Last spring RBJ put out a call for entrants to compete in its inaugural Imaging Innovation Awards. We opened the contest to all private radiology practices and hospital radiology departments that had recently completed a project combining creative thinking with coordinated teamwork to develop a notably original breakthrough in some particular aspect of medical imaging.

Change is in the air, can you feel it? Of course you can! You work in healthcare, change is what you do.

Every year, the HIMSS annual meeting tackles the biggest issues in healthcare informatics, and managing medical images is always a big topic of discussion. This year’s focus is on enterprise imaging and the inherent challenges with managing different types of images from the various specialties around a hospital or system.

In order for radiologists to generate the most value for their patients and referring providers, they need to be equipped with all the right tools during their workflow. That includes adequate context in the form of patient data.

Click. Click. Click. An excessive number of mouse clicks—and subsequent ticking of the clock—is not something radiologists want to hear when interpreting an image.

Hailing a taxi used to be a low-tech process. You'd walk out to the street and raise your hand, sometimes whistle, and a nearby cab would see you and take you on your way. Then came Uber.

It's hard to get things done when you're constantly being interrupted. This applies to any task, but is especially true for demanding tasks requiring focused concentration-like interpreting a medical image.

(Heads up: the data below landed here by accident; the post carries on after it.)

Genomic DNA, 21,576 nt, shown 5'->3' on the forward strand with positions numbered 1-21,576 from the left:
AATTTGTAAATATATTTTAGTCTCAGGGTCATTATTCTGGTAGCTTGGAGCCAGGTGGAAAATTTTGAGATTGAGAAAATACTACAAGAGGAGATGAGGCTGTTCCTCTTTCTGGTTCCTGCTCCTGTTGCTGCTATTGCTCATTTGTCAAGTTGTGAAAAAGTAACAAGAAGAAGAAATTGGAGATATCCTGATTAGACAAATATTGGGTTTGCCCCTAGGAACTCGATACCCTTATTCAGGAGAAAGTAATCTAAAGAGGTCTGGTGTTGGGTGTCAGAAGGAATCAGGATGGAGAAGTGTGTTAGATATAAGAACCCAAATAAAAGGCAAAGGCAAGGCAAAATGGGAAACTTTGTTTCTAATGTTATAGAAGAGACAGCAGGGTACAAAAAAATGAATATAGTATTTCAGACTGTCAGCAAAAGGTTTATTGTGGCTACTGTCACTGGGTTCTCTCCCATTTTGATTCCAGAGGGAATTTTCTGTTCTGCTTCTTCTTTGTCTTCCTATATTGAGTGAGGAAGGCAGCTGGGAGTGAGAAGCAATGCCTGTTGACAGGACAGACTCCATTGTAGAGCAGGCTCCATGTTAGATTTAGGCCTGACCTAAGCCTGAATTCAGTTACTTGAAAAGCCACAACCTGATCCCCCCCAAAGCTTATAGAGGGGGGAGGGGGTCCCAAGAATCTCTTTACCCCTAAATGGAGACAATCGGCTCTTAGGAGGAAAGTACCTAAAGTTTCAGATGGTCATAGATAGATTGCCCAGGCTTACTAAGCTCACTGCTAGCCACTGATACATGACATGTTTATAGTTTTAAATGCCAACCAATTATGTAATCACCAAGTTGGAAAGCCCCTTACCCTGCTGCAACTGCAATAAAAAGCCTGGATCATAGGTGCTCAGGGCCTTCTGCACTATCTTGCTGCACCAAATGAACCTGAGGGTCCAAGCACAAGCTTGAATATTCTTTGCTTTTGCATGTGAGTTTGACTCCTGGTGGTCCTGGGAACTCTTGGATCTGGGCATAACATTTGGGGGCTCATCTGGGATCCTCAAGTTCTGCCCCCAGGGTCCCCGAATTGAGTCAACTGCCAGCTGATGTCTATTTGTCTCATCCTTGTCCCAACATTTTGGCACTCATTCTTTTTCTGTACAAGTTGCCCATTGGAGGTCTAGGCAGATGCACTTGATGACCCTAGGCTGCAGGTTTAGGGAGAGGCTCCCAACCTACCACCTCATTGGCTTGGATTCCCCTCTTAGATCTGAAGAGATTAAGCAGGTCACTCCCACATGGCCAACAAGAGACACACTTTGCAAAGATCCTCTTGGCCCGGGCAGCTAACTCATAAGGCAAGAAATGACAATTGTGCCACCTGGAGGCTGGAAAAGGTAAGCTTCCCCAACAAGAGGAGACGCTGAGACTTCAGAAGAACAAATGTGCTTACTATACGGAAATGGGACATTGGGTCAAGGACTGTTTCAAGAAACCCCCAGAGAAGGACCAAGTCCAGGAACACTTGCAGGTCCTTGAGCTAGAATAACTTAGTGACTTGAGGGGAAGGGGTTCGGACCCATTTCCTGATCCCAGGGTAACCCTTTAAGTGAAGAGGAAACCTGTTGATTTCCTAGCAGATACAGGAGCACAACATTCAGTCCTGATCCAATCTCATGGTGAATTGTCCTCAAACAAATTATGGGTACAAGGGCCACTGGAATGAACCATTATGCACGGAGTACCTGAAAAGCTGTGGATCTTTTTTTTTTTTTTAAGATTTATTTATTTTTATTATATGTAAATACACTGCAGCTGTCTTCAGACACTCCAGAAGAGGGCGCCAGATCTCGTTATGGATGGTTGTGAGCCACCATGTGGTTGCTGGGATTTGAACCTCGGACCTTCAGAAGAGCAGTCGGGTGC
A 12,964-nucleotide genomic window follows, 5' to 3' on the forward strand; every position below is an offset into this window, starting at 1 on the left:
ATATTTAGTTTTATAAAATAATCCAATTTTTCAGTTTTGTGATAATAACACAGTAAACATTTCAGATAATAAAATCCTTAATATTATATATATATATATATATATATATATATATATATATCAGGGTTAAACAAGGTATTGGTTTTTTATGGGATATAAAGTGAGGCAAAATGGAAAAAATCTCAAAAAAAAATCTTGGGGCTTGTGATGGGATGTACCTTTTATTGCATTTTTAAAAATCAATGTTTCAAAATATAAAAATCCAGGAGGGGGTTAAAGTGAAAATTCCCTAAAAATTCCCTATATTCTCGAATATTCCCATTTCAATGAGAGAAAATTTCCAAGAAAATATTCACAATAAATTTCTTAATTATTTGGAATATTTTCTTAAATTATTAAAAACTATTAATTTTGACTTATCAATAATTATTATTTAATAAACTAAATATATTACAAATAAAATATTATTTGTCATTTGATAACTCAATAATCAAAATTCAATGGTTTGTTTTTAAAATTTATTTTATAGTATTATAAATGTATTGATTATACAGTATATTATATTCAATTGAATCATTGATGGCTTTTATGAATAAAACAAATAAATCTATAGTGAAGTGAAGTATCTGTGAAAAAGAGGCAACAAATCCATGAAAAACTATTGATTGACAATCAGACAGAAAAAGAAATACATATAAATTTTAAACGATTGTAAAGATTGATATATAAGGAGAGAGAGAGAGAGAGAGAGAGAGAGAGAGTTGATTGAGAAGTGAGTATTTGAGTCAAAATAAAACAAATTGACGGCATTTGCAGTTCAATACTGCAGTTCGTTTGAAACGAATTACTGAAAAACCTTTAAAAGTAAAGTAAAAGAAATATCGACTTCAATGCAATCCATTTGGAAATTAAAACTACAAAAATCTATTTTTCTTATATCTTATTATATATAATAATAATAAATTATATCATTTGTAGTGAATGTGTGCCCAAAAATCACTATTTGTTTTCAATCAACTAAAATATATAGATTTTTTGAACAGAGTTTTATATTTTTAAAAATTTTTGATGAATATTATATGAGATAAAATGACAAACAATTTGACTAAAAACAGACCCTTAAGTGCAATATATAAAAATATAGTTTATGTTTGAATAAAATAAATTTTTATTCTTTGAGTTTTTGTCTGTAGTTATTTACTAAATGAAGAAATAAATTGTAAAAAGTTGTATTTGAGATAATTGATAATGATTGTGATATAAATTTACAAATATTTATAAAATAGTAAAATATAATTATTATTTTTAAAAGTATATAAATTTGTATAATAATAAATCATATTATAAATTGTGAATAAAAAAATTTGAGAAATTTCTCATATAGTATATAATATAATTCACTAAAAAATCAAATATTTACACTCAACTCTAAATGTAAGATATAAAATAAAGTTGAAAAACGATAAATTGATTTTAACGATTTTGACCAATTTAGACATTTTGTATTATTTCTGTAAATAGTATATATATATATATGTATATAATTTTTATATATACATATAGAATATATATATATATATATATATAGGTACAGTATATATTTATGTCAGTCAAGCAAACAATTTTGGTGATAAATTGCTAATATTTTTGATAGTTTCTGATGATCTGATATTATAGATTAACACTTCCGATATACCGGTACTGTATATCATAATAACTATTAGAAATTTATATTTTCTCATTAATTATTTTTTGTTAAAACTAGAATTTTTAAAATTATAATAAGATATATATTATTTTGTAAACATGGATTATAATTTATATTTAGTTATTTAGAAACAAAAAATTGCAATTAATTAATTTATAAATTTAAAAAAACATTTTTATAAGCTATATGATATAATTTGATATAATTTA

It's no secret that workflows in radiology are changing. A number of factors are impacting interpretation volume, while cutting-edge technologies are transforming how radiologists work.

Workflow engines have been deployed in a number of different industries and professions, from streamlining manufacturing to helping large law firms stay on task. Could workflow engines solve efficiency problems in radiology? Bradley J. Erickson, MD, PhD, suspects they can.

The nation's 100 largest private radiology practices bulk up, adding radiologists but shedding employees and imaging center assets as they grow

Due to improvements in both technology and the quality of patient care, there are currently more images being used in the healthcare industry than ever before.

Today, imaging has truly gone enterprise-wide, with medical centers needing to optimize their processes and technology to accommodate images from cardiology, pathology, dermatology and more.